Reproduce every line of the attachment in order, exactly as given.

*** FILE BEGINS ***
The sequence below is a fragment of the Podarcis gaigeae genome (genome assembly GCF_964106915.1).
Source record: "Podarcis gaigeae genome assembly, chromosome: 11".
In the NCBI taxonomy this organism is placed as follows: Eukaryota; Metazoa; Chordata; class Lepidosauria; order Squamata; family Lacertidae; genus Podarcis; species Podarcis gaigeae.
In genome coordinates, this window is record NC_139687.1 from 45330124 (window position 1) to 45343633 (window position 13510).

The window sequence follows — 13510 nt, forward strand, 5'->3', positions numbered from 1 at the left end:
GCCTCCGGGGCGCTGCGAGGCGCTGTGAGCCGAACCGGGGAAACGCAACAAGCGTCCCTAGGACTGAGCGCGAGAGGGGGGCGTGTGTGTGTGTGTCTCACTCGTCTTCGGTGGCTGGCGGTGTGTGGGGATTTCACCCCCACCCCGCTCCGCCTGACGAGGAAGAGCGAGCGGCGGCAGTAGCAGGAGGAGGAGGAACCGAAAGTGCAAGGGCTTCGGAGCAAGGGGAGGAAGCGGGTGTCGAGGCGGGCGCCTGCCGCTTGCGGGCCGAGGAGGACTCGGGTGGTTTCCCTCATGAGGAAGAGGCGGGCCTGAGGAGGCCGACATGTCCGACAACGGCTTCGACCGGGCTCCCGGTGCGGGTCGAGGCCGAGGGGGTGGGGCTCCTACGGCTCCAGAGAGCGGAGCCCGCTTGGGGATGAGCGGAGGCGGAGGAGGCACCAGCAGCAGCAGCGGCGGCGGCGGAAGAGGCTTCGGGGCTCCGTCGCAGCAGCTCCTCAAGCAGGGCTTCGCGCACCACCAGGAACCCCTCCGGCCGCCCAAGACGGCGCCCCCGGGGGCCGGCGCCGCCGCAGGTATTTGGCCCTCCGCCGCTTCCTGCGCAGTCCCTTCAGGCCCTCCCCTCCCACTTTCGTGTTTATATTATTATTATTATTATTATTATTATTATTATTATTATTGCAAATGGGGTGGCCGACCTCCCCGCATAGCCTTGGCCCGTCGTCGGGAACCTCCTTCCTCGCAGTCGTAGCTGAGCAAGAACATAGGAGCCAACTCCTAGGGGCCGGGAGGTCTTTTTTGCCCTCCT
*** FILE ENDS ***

The sequence below is a fragment of the Podarcis gaigeae genome (genome assembly GCF_964106915.1).
Source record: "Podarcis gaigeae genome assembly, chromosome: 11".
In the NCBI taxonomy this organism is placed as follows: Eukaryota; Metazoa; Chordata; class Lepidosauria; order Squamata; family Lacertidae; genus Podarcis; species Podarcis gaigeae.
In genome coordinates, this window is record NC_139687.1 from 45330124 (window position 1) to 45343633 (window position 13510).

The window sequence follows — 13510 nt, forward strand, 5'->3', positions numbered from 1 at the left end:
GCCTCCGGGGCGCTGCGAGGCGCTGTGAGCCGAACCGGGGAAACGCAACAAGCGTCCCTAGGACTGAGCGCGAGAGGGGGGCGTGTGTGTGTGTGTCTCACTCGTCTTCGGTGGCTGGCGGTGTGTGGGGATTTCACCCCCACCCCGCTCCGCCTGACGAGGAAGAGCGAGCGGCGGCAGTAGCAGGAGGAGGAGGAACCGAAAGTGCAAGGGCTTCGGAGCAAGGGGAGGAAGCGGGTGTCGAGGCGGGCGCCTGCCGCTTGCGGGCCGAGGAGGACTCGGGTGGTTTCCCTCATGAGGAAGAGGCGGGCCTGAGGAGGCCGACATGTCCGACAACGGCTTCGACCGGGCTCCCGGTGCGGGTCGAGGCCGAGGGGGTGGGGCTCCTACGGCTCCAGAGAGCGGAGCCCGCTTGGGGATGAGCGGAGGCGGAGGAGGCACCAGCAGCAGCAGCGGCGGCGGCGGAAGAGGCTTCGGGGCTCCGTCGCAGCAGCTCCTCAAGCAGGGCTTCGCGCACCACCAGGAACCCCTCCGGCCGCCCAAGACGGCGCCCCCGGGGGCCGGCGCCGCCGCAGGTATTTGGCCCTCCGCCGCTTCCTGCGCAGTCCCTTCAGGCCCTCCCCTCCCACTTTCGTGTTTATATTATTATTATTATTATTATTATTATTATTATTATTATTGCAAATGGGGTGGCCGACCTCCCCGCATAGCCTTGGCCCGTCGTCGGGAACCTCCTTCCTCGCAGTCGTAGCTGAGCAAGAACATAGGAGCCAACTCCTAGGGGCCGGGAGGTCTTTTTTGCCCTCCT